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Samsung Foundries’ $116 Billion Plan to Become Chip Leader

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Samsung plans to invest $116 billion and create 15,000 jobs over the next decade in its logic Samsung Foundry business in a bid to become the world’s largest chip manufacturer. More than half of that investment will go towards research and development.

It looks like Moore’s Law is far from over, as the logic manufacturing space is set to become more competitive than ever next decade (albeit with just three players). Intel has disclosed an aggressive process roadmap into 2029, while Samsung announced in April that it will invest $116 billion in its logic chip business by 2030 with the explicit goal to become the world leader. Samsung currently has 18% market share in the foundry market that is dominated by TSMC (and also produces chips for its own use, such as its Exynos mobile SoCs).

The $116 billion investment will be split between $64 billion towards research and development, while the remaining $69 billion will be deployed to invest in manufacturing facilities. Samsung also plans to create 15,000 jobs in R&D and manufacturing.

As Bloomberg cites, Yoon Jong Shik, executive vice president of Samsung’s foundry business, explained at a recent forum in Seoel: “A new market is opening up. Companies like Amazon, Google and Alibaba, which lack experience in silicon design, are seeking to make chips with their own concept ideas in order to boost their services. I think this would bring a significant breakthrough for our non-memory chip business.”

Samsung is purportedly pushing hard to win over customers by touring cities, hosting foundry forums and negotiating deal. The company recently announced that it will manufacture Baidu’s 160 TOPS Kunlun AI chip on its 16nm process together with its I-Cube interposer packaging technology. Samsung will also produce a 5G Snapdragon chipset for Qualcomm and reportedly has won a portion of Nvidia’s 7nm GPU production. Samsung lost them manufacturing of Apple’s SoCs to TSMC with the A8 in 2014.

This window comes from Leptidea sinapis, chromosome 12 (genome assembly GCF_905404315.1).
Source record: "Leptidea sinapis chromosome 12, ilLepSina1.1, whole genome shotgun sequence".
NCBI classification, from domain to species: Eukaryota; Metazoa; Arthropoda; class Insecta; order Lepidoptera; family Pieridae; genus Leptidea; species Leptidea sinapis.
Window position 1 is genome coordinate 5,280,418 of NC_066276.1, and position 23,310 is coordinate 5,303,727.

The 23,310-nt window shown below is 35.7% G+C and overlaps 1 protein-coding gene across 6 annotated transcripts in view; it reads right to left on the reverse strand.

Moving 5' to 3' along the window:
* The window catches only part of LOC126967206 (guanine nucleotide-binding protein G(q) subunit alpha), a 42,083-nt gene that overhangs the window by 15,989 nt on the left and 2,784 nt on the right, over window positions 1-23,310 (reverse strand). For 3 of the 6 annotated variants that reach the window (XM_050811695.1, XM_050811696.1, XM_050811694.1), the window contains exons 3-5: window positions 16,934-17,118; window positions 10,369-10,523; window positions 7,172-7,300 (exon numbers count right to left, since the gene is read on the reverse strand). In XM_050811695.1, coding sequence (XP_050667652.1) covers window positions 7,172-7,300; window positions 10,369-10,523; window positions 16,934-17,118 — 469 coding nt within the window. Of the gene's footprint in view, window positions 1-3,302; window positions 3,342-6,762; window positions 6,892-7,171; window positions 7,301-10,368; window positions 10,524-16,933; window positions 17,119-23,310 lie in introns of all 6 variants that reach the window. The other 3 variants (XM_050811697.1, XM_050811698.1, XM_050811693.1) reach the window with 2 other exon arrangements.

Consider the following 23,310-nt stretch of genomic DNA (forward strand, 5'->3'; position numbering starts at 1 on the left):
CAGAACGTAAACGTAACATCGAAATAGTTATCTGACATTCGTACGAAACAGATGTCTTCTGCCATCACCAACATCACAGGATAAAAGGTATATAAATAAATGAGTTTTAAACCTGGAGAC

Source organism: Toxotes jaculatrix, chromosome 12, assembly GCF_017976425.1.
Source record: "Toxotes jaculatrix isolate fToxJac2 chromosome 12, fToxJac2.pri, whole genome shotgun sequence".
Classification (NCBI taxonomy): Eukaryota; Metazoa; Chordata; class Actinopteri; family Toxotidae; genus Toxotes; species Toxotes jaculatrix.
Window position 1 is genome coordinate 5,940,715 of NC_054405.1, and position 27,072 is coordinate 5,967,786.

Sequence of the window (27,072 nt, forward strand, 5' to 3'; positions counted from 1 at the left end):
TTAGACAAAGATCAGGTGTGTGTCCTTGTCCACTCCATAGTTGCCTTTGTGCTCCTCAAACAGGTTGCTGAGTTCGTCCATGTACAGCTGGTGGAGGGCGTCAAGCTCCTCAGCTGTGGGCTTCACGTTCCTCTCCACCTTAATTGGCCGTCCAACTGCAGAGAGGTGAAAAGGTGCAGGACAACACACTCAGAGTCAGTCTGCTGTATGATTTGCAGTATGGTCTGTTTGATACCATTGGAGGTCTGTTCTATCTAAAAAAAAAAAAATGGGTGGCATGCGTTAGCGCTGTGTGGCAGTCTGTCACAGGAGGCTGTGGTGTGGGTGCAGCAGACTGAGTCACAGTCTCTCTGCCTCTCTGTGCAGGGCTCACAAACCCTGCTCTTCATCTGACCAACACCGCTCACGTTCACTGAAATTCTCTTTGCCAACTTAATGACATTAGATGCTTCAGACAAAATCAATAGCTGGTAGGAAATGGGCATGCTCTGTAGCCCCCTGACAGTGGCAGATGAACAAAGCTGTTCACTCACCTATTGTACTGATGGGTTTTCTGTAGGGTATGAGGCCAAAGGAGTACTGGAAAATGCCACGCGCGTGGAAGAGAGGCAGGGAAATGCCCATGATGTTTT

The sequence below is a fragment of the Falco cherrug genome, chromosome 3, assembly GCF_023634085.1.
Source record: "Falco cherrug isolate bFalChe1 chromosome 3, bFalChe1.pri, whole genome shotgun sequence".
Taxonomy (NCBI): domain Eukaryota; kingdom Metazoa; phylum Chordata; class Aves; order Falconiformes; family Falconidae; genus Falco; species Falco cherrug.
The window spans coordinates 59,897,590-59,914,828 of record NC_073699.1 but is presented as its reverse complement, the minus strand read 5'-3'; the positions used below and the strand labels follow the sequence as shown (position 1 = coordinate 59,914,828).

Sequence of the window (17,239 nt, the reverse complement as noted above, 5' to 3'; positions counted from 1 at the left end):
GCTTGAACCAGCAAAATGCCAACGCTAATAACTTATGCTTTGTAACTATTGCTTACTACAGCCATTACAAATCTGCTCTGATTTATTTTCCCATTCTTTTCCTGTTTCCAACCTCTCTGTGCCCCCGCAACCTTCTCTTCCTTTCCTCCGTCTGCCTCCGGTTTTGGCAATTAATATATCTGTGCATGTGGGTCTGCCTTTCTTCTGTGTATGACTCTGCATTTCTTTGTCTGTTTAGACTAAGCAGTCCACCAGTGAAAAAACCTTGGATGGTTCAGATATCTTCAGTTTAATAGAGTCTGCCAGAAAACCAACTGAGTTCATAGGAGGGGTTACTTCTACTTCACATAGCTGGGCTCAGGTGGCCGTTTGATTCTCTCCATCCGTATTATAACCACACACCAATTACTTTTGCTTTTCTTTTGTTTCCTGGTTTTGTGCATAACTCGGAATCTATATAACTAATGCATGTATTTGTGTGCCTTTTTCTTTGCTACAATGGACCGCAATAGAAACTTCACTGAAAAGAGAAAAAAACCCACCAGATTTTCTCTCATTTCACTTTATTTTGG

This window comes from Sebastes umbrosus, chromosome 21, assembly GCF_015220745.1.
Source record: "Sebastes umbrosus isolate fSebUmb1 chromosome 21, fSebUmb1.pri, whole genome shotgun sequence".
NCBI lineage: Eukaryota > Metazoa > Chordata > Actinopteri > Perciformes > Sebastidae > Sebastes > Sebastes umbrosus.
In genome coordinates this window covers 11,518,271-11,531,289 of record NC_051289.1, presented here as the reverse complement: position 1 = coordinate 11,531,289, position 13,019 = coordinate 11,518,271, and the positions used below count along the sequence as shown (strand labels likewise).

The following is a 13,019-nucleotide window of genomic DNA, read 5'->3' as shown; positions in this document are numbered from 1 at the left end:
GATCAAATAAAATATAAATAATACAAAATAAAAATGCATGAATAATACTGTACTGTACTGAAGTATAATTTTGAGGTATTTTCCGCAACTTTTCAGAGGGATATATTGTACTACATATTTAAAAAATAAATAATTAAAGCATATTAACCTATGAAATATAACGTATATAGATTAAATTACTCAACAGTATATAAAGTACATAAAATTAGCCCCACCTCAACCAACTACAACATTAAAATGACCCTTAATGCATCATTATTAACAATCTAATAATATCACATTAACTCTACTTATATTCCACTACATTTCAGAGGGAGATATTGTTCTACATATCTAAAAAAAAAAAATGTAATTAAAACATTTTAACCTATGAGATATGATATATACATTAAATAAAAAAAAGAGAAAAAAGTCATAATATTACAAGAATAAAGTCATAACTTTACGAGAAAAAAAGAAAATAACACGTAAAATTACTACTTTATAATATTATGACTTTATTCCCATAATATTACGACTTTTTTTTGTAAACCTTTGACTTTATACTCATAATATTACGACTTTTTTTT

As it is a 12-year plan, the average spending per year will equal $9.6 billion. To put this into context, Intel planned to spend $16 billion on capital expenditures this year, while TSMC has guided for over $14 billion and also spends over $3 billion annually on R&D. Intel does not break out the components of its $13 billion R&D budget.

A fraction of Samsung’s roadmap for next decade is already known. Samsung and TSMC both plan to start manufacturing their 5nm nodes in 2020 and will make extensive use of 13.5nm EUV technology, as opposed to 193nm immersion lithography with multiple patterning techniques. To that end, Samsung this year completed a $6 billion EUV line in Hwaseong that will start production in February. (Bloomberg even reports it as a $17 billion plant.) One ASML EUV tool costs $172 million.

Meanwhile, Intel this year announced plans to build a new $11 billion fab in Israel within the next four years, and TSMC started construction of its $19.5 billion fab for 3nm.

Beyond 5nm, Samsung plans to introduce its own variant of the gate-all-around nanosheet at 3nm. In this design, the gate of the transistor fully wraps around the channel between the source and drain. This would make it the first manufacturer to move beyond the tri-gate FinFET that is currently used in leading processes. Whether this will give Samsung an advantage in the transistor performance, power and area trifecta, and win over customers, will have to be seen.

  • bit_user
    It looks like Moore’s Law is far from over, as the logic manufacturing space is set to become more competitive than ever next decade
    The second does not logically follow from the first. Even mature technologies have competition among producers.
    Reply